Structuring Portable Code

The Go CDK’s APIs are intentionally structured to make it easier to separate your application’s core logic from the details of the services it is using.


Consider the uploader tutorial. Without the Go CDK, we would have had to write a code path for Amazon’s Simple Storage Service (S3) and another code path for Google Cloud Storage (GCS). That would work, but it would be tedious. We would have to learn the semantics of uploading files to both blob storage services. Even worse, we would have two code paths that effectively do the same thing, but would have to be maintained separately. It would be much nicer if we could write the upload logic once and reuse it across providers. That’s exactly the kind of separation of concerns that the Go CDK makes possible.

(More details available in the Go CDK design doc.)

Portable Types and Drivers🔗

The portable APIs that the Go CDK exports (like blob.Bucket or runtimevar.Variable) are concrete types, not interfaces. To understand why, imagine if we used a plain interface:

Diagram showing user code depending on blob.Bucket, which is implemented by awsblob.Bucket.

Consider the Bucket.NewWriter method, which infers the content type of the blob based on the first bytes written to it. If blob.Bucket was an interface, each implementation of blob.Bucket would have to replicate this behavior precisely. This does not scale: conformance tests would be needed to ensure that each interface method actually behaves in the way that the docs describe. This makes the interfaces hard to implement, which runs counter to the goals of the project.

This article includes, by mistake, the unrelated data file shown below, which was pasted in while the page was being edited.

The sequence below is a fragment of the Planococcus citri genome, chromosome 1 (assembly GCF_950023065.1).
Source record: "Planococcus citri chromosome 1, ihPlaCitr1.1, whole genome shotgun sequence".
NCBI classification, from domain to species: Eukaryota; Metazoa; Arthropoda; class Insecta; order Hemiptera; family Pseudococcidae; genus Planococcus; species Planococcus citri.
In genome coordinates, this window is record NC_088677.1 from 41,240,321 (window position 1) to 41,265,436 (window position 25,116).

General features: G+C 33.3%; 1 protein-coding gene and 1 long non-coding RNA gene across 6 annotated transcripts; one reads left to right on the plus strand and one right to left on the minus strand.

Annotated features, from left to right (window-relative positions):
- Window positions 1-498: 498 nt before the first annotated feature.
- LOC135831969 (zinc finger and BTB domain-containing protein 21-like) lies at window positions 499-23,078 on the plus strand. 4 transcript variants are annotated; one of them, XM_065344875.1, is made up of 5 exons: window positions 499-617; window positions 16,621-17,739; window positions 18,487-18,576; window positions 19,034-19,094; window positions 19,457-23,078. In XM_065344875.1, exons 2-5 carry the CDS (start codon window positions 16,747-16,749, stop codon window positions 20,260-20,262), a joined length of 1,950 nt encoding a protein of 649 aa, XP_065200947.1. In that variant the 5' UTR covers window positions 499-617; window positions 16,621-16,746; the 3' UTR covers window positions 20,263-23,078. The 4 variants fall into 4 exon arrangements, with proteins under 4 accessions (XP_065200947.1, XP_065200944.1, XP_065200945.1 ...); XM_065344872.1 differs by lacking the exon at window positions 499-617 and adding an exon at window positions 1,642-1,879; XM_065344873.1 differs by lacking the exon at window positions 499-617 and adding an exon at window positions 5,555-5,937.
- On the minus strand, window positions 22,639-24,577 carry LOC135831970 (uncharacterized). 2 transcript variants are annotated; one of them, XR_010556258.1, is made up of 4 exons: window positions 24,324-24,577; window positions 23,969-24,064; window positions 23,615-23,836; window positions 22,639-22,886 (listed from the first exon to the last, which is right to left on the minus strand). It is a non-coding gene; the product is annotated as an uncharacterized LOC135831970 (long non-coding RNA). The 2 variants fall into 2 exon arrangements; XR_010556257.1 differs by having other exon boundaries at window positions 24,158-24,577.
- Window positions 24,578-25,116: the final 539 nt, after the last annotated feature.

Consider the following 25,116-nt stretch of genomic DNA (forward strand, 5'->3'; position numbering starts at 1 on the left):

Instead, we follow the example of database/sql and separate out the implementation-agnostic logic from the interface. The implementation-agnostic logic-containing concrete type is the portable type. We call the interface the driver. Visually, it looks like this:

Diagram showing user code depending on blob.Bucket, which holds a driver.Bucket implemented by awsblob.Bucket.

This has a number of benefits:

  • The portable type can perform higher level logic without making the interface complex to implement. In the blob example, the portable type’s NewWriter method can do the content type detection and then pass the final result to the driver type.
  • Methods can be added to the portable type without breaking compatibility. Contrast with adding methods to an interface, which is a breaking change.
  • When new operations on the driver are added as new optional interfaces, the portable type can hide the need for type-assertions from the user.

(More details available in the Go CDK design doc.)

Best Practices🔗

  • Create portable types as close to program startup as possible. Since creation of a portable type requires using driver-specific setup, this separates your driver-specific details from the rest of your application.
  • Pass portable types around as arguments or struct fields instead of as package variables. This allows you to easily swap out the portable type for a local implementation in unit tests. It also enables you to use dependency injection tools like Wire to set up your application.
  • Avoid using As functions when possible. Using driver-specific options makes it harder to test your code with confidence or migrate to another driver later. If your application needs to use driver-specific options, try to make it so that other drivers fall back gracefully. For example, you may need to use a particular ACL setting for a write to a Google Cloud Storage bucket. When testing for the driver-specific write options, don’t return an error if the As function doesn’t have the right type. That way, when running against an in-memory bucket for tests, the write will still occur and can be observed. Leave provider-specific checks to integration tests.